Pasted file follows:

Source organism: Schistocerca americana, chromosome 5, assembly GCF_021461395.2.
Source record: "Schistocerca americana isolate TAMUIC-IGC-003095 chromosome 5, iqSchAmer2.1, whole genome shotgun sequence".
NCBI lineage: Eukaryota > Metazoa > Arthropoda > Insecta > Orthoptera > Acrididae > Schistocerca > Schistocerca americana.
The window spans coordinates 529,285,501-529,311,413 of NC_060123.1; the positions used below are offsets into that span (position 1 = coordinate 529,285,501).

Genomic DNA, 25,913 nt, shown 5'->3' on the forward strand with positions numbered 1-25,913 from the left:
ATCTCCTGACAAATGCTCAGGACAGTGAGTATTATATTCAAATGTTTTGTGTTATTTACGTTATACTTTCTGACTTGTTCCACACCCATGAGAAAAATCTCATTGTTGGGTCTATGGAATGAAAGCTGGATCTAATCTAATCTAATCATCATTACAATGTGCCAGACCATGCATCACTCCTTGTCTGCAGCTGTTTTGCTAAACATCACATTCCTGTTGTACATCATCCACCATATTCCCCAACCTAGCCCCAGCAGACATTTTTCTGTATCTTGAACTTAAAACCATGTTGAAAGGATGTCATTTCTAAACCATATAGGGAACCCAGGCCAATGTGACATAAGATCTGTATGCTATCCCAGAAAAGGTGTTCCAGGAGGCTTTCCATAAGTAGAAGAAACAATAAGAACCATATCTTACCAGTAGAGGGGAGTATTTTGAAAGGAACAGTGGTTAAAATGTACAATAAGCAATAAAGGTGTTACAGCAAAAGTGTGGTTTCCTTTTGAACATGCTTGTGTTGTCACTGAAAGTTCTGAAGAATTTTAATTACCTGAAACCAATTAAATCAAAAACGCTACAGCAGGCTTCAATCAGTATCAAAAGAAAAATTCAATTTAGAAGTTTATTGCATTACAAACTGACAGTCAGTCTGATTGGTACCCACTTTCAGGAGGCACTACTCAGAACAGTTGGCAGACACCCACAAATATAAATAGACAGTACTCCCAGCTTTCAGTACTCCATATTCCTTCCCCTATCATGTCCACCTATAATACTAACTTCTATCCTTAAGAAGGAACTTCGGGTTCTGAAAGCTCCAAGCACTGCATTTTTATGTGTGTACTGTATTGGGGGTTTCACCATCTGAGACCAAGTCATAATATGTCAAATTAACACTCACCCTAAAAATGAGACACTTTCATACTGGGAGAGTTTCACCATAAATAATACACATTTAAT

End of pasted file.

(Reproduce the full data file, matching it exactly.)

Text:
Source organism: Schistocerca americana, chromosome 5, assembly GCF_021461395.2.
Source record: "Schistocerca americana isolate TAMUIC-IGC-003095 chromosome 5, iqSchAmer2.1, whole genome shotgun sequence".
NCBI lineage: Eukaryota > Metazoa > Arthropoda > Insecta > Orthoptera > Acrididae > Schistocerca > Schistocerca americana.
The window spans coordinates 529,285,501-529,311,413 of NC_060123.1; the positions used below are offsets into that span (position 1 = coordinate 529,285,501).

Genomic DNA, 25,913 nt, shown 5'->3' on the forward strand with positions numbered 1-25,913 from the left:
ATCTCCTGACAAATGCTCAGGACAGTGAGTATTATATTCAAATGTTTTGTGTTATTTACGTTATACTTTCTGACTTGTTCCACACCCATGAGAAAAATCTCATTGTTGGGTCTATGGAATGAAAGCTGGATCTAATCTAATCTAATCATCATTACAATGTGCCAGACCATGCATCACTCCTTGTCTGCAGCTGTTTTGCTAAACATCACATTCCTGTTGTACATCATCCACCATATTCCCCAACCTAGCCCCAGCAGACATTTTTCTGTATCTTGAACTTAAAACCATGTTGAAAGGATGTCATTTCTAAACCATATAGGGAACCCAGGCCAATGTGACATAAGATCTGTATGCTATCCCAGAAAAGGTGTTCCAGGAGGCTTTCCATAAGTAGAAGAAACAATAAGAACCATATCTTACCAGTAGAGGGGAGTATTTTGAAAGGAACAGTGGTTAAAATGTACAATAAGCAATAAAGGTGTTACAGCAAAAGTGTGGTTTCCTTTTGAACATGCTTGTGTTGTCACTGAAAGTTCTGAAGAATTTTAATTACCTGAAACCAATTAAATCAAAAACGCTACAGCAGGCTTCAATCAGTATCAAAAGAAAAATTCAATTTAGAAGTTTATTGCATTACAAACTGACAGTCAGTCTGATTGGTACCCACTTTCAGGAGGCACTACTCAGAACAGTTGGCAGACACCCACAAATATAAATAGACAGTACTCCCAGCTTTCAGTACTCCATATTCCTTCCCCTATCATGTCCACCTATAATACTAACTTCTATCCTTAAGAAGGAACTTCGGGTTCTGAAAGCTCCAAGCACTGCATTTTTATGTGTGTACTGTATTGGGGGTTTCACCATCTGAGACCAAGTCATAATATGTCAAATTAACACTCACCCTAAAAATGAGACACTTTCATACTGGGAGAGTTTCACCATAAATAATACACATTTAAT